With 31,000 New Units Expected to Open By 2020, NYC Neighborhoods Brace for Change

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July 25, 2018
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  • New York City saw more 12,800 units open in the first half of this year, with another 31,000 expected to open by 2020, according to an analysis from Localize.city.
  • Nearly 60 percent of the new units are opening in the top 10 neighborhoods; more than a quarter are in just three neighborhoods: Long Island City, Williamsburg and Bushwick.

Construction cranes continue to dot the skyline across the five boroughs. But more than half of the new units expected to open by 2020 are concentrated in just 10 neighborhoods. All but one (the Lower East Side) are in Queens or Brooklyn.

The analysis from Localize.city, a real estate knowledge platform that creates dozens of insights for every address in New York City, also examines the implications new construction has on residents in these neighborhoods as well as those eyeing potential moves to these areas.

“Too often, people don’t know about planned projects, nor can they easily understand the implications of how those projects might affect their quality of life,” Localize.city President Steve Kalifowitz said.

“For house hunters actively contemplating their biggest financial decision, the impact of nearby development rarely factors into the equation because until now it has been impossible to foresee. Buyers and renters sometimes make decisions they later regret because they didn’t know what was coming: noise, poor air quality, fewer parking spots (in the short term), or a changed neighborhood character further down the road,” he continued. “On the flip side, you might be able to find better deals when there’s a glut of new units because of increased competition.”

In all, New York is expected to get 31,000 new units by 2020. This wave continues to build upon the flurry of new construction the city has seen since 2016. Since then, nearly 60,000 new rental and condo units have been added to the market, Localize.city found.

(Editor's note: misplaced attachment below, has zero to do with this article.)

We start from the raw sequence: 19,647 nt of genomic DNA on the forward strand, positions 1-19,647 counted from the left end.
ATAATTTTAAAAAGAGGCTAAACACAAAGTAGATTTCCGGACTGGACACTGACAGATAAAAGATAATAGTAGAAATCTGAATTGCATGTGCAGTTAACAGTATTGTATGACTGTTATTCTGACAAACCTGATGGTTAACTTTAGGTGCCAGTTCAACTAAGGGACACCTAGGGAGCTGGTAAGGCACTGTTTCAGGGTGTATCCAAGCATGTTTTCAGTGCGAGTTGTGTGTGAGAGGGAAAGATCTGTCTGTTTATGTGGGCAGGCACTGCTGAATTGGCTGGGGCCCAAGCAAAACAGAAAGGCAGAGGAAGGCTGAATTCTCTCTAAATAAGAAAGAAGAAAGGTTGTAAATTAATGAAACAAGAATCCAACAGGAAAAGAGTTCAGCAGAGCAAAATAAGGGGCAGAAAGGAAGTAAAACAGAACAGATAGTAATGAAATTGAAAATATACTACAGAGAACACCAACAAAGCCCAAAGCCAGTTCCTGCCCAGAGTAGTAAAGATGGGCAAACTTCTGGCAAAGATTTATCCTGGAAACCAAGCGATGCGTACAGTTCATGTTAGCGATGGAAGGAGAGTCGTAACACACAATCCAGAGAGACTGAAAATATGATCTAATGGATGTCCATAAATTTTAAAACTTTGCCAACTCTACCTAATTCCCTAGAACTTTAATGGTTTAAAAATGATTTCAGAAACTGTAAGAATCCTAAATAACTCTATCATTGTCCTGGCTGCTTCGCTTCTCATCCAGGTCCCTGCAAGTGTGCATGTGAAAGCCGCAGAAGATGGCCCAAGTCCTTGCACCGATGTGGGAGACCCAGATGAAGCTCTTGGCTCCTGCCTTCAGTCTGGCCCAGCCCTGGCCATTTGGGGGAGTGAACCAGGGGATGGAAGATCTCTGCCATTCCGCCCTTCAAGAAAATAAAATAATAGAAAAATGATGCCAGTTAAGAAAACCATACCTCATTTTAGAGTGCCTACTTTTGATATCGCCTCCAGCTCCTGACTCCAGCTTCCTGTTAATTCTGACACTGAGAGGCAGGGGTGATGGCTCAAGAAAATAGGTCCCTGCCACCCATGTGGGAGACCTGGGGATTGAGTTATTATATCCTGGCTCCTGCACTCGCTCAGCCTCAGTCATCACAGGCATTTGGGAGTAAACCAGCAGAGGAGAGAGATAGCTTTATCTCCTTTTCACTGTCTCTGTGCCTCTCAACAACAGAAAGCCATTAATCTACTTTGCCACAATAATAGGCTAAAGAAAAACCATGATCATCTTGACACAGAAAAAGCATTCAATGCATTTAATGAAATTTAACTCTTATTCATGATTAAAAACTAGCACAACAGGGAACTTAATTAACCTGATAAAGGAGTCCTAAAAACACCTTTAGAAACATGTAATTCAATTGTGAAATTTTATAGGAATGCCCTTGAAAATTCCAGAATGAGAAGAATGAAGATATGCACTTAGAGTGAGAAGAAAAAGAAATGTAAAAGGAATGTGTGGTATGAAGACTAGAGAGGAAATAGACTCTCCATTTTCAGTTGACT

“Altogether, more than 90,000 units have been built and are projected between 2016 to 2020,” said Localize.city  data scientist Israel Schwartz. “That is almost double what New York saw during the previous four years, when roughly 50,800 units were completed.”

These new buildings that are adding 90,000 units could potentially house more than entire population of Baton Rouge.

Top Neighborhoods for New Units

Although Long Island City ranked first, the recent pace of new construction there has remained fairly stable. Of the top 10,  LIC is expected to see the least amount of growth of new units from the first half of this year through 2020, at just 11 percent.

Greenpoint is expected to see the biggest burst of new units by 2020, jumping from fewer than 70 units in the first half of this year to more than 2,600 percent thanks to the highly anticipated opening of parts of the Greenpoint Landing megaproject. Flatbush, which saw about 100 units open in the first half of the year, is also expected to soon see a surge of new units hitting the market, jumping nearly 1,250 percent. Williamsburg and Astoria are also expected to see large numbers of new units. Both neighborhoods are expected to see the number of  units opening in the next year and a half jump by 800 percent compared to the first half of 2018.

This report draws upon the machine learning algorithms that power Localize.city. The data science team analyzed tens of thousands of current permit applications through July 1, 2018 for buildings with at least four units. Localize.city’s algorithms predict when new units will finish based on the distribution of delays between various phases in a project’s life.  As many neighborhoods in New York dramatically transform, Localize.city looks at what the changes mean for the specific buildings nearby, allowing people to check the website for information about new construction, among other topics.